All working women recognize that the perfect balance between work and home life is an unattainable myth. Instead, I believe we play multiple life roles that require more effort/time than others. One should not hesitate in seeking help from others at work and home environment to share the load. Also, I strongly believe in prioritizing the roles and decide how best to manage time across your various roles and responsibilities. It is essential to relax and take a break in the form of a hobby or holiday. I do it by writing, cooking or making sure I take enough time off to travel to new places, which is always a learning and rejuvenating experience.
Tips for women venturing into agribusiness
It is good to see more and more girls studying agriculture and veterinary sciences. For young women entering the agribusiness industry, my advice would be to invest in yourself – on communication skills, believe in yourself, and also keep learning (every day is Day1)– every industry constantly changes. It’s essential to always be on top of all the various trends. Don’t be afraid to take risks at work and ask for constructive feedback.
Also, to the women in the industry, it is our responsibility to make sure the next generation of women are educated, encouraged, and empowered to meet the challenges of meeting the world’s growing food, fuel, and fibre needs.
Organizations must align their business objectives to help develop women leaders, improve education and awareness, and increase the pipeline of female talent. Many organizations have diversity but not an inclusive workplace culture. Embracing inclusion and equity also makes good business sense. Studies have shown that gender-diverse teams have higher revenue compared with male-dominated teams.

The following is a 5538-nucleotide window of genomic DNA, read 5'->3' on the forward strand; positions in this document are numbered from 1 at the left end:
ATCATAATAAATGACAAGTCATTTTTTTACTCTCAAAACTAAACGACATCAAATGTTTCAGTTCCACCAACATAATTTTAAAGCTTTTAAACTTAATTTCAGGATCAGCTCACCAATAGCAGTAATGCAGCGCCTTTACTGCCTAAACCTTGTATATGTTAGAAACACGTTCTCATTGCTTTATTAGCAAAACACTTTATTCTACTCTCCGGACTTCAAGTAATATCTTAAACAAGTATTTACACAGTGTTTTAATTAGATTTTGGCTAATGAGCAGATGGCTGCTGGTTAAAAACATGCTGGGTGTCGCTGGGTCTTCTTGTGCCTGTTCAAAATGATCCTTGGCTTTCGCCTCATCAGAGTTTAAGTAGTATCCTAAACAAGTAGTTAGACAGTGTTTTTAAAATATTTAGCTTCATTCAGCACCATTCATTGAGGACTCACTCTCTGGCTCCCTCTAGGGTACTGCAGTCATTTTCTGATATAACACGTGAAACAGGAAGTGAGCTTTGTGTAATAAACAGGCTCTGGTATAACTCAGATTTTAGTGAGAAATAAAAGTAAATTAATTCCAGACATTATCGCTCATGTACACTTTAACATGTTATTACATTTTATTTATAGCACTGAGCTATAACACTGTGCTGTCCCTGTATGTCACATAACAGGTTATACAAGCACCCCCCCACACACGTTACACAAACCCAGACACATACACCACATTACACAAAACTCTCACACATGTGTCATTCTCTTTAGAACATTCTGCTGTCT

75% of the women responding to the 2019 Women in Food and Agriculture Survey felt that a lack of mentor ship was a significant barrier to their career development. Networking is vital; curating meaningful relationships and adding value to them is crucial for career growth.
Agriculture is an industry that can thrive positively because of the community of like-minded people. Women around the world want and deserve equal opportunities for a brighter future. To achieve this, there should be women at every table where decisions are being made.
Finally, remember being able to carry many hats as daughter, sister, wife, manager, colleague, a mother is a strength!
This International Women’s Day, I encourage each one of you to #ChooseToChallenge – to commit to learning more about the role of women in the ag industry, to remove barriers, and to enable equitable workplaces, both on and off the farm, offices, production facilities for years to come.
About the author
Ms. Vinny Madhuri, currently working as Grower Digital Connect Manager – India, Bangladesh & Sri Lanka at Bayer Crop Science
Vinny has completed MBA in Agri Business Management and has over 11 years of experiecne with organisations such as Axis Bank and Alltech. In her last assignment she worked as Marketing Manager, Aqua & Social Media (South Asia ) for Alltech
Her twitter handle is @VinnyGandham